Idioma original: Italian

Original title: Roman tales

Translation (into Catalan): Anna Casassas

Year of publication: 1954

Valuation: Between recommendable and okay

I greatly appreciate Alberto Moravia. And that, while his novels The indifferent, The conformist o The peasant they excited me, later dabbles in The man who looks, The leopard woman, Agostino o Tedium They left a bittersweet aftertaste.

Now it had been a long time since I read anything by the Italian writer. And what better opportunity to take another sip of his fiction than with some of his Roman stories, translated into Catalan by Comanegra. Although at the time I had already devoured two anthologies in Spanish that compiled a good handful of these stories, I barely remember anything about them, beyond the fact that, despite liking them, they seemed a bit pedantic, dense and serious.
However, the stories selected by Comanegra are nothing pedantic, dense or serious; On the contrary, I consider them affordable, entertaining and enjoyable. And I wonder if that is because these in particular evoke Natalia Ginzburg (colloquial register, simple prose, humble premises, modest intentions…) or because of the carefree translation of Anna Casassas.

Anyway, let’s talk about the Roman stories of Comanegra. They are all extremely brief, at most ten pages long. They all take place, obviously, in Rome, except for “La vida al camp”, which is about a young man who temporarily leaves the Italian capital. They all feature men who are also lower class and almost always act as the first-person narrators of the story.

The protagonists of these Roman stories They are not particularly memorable, but both his voice and his way of thinking are perfectly delineated. Furthermore, the author gives them in each story a character arc, basic but a character arc after all, to carry out (or fail to carry out, as happens in “The Thinker”, “La Ru├»na de la Humanitat” and “Mira’ m i no em toquis”).

The sense of humor in these stories is delicious. Deceptively friendly, deep down he is quite black but never becomes cynical. Something that made me smile, for example, is that in “No dic que no”, during two marital discussions (the first in the middle of the wedding night about the number of attendees at the ceremony, and the second later in the marriage about the number of children a waiter has), both contenders were, technically, right.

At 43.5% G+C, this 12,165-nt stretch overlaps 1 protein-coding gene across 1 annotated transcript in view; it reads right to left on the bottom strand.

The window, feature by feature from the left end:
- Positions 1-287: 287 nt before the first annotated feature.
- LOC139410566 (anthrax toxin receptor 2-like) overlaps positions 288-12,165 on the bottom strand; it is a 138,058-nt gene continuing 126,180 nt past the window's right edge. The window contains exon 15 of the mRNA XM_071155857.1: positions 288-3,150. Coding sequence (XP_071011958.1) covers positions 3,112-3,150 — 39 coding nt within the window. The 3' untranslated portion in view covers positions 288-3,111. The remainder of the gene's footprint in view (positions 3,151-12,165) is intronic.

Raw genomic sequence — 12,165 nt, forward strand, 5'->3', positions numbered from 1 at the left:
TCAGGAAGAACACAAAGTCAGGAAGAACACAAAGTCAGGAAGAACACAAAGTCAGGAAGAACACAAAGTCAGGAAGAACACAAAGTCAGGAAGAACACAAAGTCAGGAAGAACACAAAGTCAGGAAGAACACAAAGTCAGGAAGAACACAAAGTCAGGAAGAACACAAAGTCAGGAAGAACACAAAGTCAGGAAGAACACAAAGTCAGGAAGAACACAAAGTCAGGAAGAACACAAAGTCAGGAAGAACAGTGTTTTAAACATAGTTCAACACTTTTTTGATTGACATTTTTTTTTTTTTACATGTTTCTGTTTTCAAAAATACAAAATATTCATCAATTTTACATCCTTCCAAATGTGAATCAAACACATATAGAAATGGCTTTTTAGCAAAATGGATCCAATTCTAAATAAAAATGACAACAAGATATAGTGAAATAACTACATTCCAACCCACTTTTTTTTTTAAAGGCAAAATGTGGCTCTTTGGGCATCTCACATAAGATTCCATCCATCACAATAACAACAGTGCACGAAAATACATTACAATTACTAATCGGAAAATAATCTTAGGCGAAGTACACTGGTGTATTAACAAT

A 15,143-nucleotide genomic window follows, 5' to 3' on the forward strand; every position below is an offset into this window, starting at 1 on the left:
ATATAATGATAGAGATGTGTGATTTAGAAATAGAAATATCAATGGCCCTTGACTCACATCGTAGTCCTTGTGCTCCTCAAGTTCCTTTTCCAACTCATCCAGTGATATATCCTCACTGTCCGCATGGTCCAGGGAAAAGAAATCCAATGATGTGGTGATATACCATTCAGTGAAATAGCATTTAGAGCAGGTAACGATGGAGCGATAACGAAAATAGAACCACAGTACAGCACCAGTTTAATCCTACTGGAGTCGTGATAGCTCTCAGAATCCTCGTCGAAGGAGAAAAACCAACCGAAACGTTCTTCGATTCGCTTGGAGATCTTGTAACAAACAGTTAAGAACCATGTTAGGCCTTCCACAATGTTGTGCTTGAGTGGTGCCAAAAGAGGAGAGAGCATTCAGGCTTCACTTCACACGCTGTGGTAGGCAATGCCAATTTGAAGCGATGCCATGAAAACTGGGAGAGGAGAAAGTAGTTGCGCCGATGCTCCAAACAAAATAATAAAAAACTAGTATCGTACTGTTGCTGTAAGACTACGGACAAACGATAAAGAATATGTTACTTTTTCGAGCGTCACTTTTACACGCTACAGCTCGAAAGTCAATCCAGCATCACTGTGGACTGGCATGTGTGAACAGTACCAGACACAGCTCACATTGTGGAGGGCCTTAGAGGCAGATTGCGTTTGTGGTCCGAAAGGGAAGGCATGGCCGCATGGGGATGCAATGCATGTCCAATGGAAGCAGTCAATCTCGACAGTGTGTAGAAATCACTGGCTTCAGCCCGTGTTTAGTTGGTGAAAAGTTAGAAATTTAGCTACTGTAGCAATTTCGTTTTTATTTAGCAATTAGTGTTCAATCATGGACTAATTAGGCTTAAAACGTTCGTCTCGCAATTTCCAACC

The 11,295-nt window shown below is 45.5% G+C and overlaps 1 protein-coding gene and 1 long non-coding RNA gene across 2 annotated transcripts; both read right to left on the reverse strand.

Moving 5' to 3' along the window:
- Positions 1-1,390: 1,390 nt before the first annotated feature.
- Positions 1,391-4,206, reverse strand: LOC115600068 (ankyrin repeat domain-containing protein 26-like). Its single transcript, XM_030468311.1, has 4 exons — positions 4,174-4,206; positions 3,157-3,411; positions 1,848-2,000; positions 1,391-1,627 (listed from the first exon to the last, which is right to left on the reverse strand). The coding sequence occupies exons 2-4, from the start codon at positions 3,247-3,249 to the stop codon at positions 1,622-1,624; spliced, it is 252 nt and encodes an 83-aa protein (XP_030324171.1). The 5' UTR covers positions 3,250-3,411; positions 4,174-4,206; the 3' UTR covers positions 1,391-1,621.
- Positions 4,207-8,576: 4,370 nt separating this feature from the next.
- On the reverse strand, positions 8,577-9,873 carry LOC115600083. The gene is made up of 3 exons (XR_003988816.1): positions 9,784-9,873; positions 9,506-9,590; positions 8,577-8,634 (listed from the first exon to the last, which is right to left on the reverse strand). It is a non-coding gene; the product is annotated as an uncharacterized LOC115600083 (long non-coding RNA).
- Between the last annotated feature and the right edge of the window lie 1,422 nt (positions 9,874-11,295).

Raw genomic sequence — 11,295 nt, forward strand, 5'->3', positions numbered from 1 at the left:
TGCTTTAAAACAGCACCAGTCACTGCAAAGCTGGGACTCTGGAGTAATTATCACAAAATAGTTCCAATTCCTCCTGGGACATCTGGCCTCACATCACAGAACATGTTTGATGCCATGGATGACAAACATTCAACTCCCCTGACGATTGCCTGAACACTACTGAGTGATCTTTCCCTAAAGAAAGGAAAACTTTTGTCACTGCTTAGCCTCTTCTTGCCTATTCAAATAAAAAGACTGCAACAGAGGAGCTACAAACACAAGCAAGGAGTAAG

I have been seduced by some of the meditations that these stories tell. They never underestimate the issues around which they revolve, but they present themselves with humility. Here is one of them: “I suppose that the face of a waiter is the face that customers like, that they don’t need to have the face of customers because they don’t have to please anyone, while waiters, if they want to continue being waiters , they must have exactly the face of waiters.” (p. 54) Another: “I was the only one who had something to say, precisely because, unlike them, business was going badly for me and that made me reflect, and reflection, although not it fills the belly, instead it fills the brain.” (p. 75)

Another thing of these Roman stories What I would highlight is my reunion with Moravia’s mastery of descriptions. Above all, the physical characteristics of the characters, whose appearance and clothing the author always outlines with forceful, precise and expressive lines, but also those of nature or landscapes. One of the latter that has captivated me is that of Rome seen at night from a terrace, as the city is transformed into “a creamy black pastis, with all the clivelles of light, and each clivella was a street.” (p. 110)

My favorite story of the set is, by far, “The Terror of Rome.” Without moving away from the tragicomic manners that characterizes the rest, it is powerfully reminiscent of the dirty realism of John Fante.

Summing up: the Roman stories selected by Comanegra are as basic as they are effective. His modest intentions are elevated by the Moravian craftsmanship, a most meritorious finish and an enviable narrative pulse. I recommend them especially to people who love the simplicity (not simplicity) of authors like Natalia Ginzburg and like black humor that is at the same time kind.

Finally, I would like to give a very personal opinion: Catalan does not seem to me to be a language with an adequate lexical repertoire for writing or translating rude texts. In the Roman stories In Comanegra there are some scenes in which the characters use insults, but these are almost always, at least in my opinion, quite ridiculous; I think, for example, of those utterances on page 177 (“animal”, “desgraciat”, “mitjamerda”, “canalla”, “malparit”, “pendulari”, “pocavergonya”, “tarambana” and “enze”).


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